Preview of Pentecost and Mary’s special role Print
Bishop Morlino's Column
Thursday, May. 13, 2010 -- 12:00 AM

This column is the bishop’s communication with the faithful of the Diocese of Madison. Any wider circulation reaches beyond the intention of the bishop.

As we work our way through May, through this Month of Mary, our hearts, with Mary, continue to rejoice at the Resurrection of Jesus and our eyes look to Pentecost. In as much as we are always looking forward to Pentecost, to the descent of the Holy Spirit upon us, we are with Mary and so, too, with the Church.

The Church, this past weekend, gave us some readings which, in a concealed way, offer a marvelous anticipation of the Feast of Pentecost. The whole "icon," the image, of Pentecost was concealed in our readings this past week. How might that be?

In the Second Reading (Rev 21:10-14, 22-23) we hear about the "heavenly Jerusalem" and how the wall there is built on the foundation of the Twelve Apostles -- they are the bedrock of that which contains the whole of the heavenly city. And then we hear, in the Gospel (Jn 14:23-29), that the Holy Spirit will teach us everything that we need to know and will remind us of everything that Jesus said and did. Looking back, we see in the First Reading (Acts 15:1-2, 22-29), those marvelous words of the early Apostolic Church, "it seems good to the Holy Spirit, and also to us."

In that First Reading, the Apostles had taken council, they had prayed, but once they made their decision, they could be confident in attributing that decision, not to themselves alone, but to the Holy Spirit -- "it seems good to the Holy Spirit, and therefore to us. . ." that we solve this particular problem of disunity among Jewish and Gentile followers of Christ. "It seems good to the Holy Spirit, and so also to us" that we solve this problem in this way. Those early Apostles knew the message that the Lord had handed on to them at Pentecost, and they realized the authority they had to speak on behalf of the Holy Spirit. The Apostles lived and died for what they spoke on behalf of the Holy Spirit.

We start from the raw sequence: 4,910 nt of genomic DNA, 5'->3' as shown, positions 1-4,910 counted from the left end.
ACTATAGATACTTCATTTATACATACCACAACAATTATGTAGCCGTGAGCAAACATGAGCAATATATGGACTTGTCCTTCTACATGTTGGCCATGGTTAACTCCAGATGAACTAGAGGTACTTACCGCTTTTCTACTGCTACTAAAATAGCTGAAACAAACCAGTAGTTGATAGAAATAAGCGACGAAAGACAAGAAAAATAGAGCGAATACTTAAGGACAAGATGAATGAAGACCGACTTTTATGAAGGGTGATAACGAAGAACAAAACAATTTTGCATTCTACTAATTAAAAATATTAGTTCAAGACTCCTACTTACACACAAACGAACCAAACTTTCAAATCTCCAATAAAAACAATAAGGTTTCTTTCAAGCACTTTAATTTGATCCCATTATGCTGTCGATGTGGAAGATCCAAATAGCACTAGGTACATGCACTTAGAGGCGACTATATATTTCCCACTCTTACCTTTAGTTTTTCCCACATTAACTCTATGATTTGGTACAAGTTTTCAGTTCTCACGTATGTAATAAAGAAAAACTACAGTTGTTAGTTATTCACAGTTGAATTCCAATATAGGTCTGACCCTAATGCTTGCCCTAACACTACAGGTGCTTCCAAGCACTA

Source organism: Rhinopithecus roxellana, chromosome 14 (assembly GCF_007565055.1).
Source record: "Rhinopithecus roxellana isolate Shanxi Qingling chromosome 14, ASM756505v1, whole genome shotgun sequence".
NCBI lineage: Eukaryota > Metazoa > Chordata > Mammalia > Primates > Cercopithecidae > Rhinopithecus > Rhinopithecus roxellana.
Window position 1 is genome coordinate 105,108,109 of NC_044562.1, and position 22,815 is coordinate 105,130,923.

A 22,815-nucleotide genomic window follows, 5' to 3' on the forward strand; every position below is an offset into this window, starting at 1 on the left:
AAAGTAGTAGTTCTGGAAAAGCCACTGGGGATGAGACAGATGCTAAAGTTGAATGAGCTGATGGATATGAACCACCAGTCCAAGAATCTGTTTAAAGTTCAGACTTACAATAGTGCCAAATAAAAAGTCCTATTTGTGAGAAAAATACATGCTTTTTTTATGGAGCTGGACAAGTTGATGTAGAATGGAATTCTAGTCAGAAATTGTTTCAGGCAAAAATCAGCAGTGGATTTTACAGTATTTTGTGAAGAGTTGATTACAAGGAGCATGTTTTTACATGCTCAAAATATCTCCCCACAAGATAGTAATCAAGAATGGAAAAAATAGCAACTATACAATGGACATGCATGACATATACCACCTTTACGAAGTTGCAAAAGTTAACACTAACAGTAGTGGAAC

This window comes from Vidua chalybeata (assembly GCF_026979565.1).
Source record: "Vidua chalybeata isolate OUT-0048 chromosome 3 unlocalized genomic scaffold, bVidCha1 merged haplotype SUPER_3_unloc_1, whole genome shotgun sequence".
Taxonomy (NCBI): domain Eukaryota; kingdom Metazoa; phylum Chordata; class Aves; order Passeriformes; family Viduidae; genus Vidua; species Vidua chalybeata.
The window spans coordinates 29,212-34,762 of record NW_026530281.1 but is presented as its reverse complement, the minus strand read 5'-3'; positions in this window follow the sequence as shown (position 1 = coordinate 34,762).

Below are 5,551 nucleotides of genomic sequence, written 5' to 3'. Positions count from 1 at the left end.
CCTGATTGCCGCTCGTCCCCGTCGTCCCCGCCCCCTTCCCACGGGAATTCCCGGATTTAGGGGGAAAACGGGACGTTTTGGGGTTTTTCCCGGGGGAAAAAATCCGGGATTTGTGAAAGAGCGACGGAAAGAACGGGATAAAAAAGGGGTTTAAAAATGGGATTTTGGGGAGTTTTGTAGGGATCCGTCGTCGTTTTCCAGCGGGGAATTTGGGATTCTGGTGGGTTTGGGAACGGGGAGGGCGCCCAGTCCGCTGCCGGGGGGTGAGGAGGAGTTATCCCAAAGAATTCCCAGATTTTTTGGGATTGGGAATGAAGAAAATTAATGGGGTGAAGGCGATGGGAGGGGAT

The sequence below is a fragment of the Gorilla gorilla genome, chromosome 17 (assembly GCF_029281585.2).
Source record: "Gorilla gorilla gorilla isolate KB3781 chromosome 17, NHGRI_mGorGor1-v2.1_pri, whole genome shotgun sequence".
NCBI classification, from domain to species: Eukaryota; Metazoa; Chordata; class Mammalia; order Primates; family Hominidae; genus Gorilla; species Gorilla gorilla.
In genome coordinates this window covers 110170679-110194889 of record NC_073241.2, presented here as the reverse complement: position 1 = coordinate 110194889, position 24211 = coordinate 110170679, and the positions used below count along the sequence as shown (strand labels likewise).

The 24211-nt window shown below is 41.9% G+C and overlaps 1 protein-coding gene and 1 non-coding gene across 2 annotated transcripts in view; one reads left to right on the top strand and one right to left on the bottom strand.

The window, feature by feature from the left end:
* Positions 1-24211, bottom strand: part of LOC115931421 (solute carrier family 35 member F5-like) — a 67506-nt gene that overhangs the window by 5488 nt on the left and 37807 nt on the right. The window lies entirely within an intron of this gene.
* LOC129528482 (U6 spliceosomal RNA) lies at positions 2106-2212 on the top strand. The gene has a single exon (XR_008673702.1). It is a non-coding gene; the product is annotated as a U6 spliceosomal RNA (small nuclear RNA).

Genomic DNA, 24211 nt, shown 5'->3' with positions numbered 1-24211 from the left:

Mystery of Pentecost

The mystery of what occurred in that upper room at Pentecost, the mystery of the Holy Spirit descending in tongues of fire and giving so many beautiful gifts, stirs our minds to think about the walls of the Heavenly Jerusalem and its foundations. When we think about that early Apostolic statement, "it seems good to the Holy Spirit and also to us. . .," we realize the mission that the Holy Spirit has, from the Father and the Son, to teach us all the Truth and to remind us of everything that Jesus said and did.

As we meditate on the readings of this past week, the icon of Pentecost may, at first, be concealed, but then, in its Truth, becomes more and more concretely revealed.

Mary, who loves perfectly

Of course, Our Lady was present at Pentecost, among the Apostles, as the Queen of the Apostles. She was right in the middle of Pentecost. And the readings remind us of that too -- as our Holy Father very carefully pointed out this past Sunday. John's Gospel says, "If you love me, I will come to you and I will make my dwelling place within you." Of whom is that spoken more truthfully than of Mary? She loved the Lord with her whole mind, her whole heart, and her whole strength. She loved her neighbor as herself. And the Lord came to her and made his dwelling place within her womb.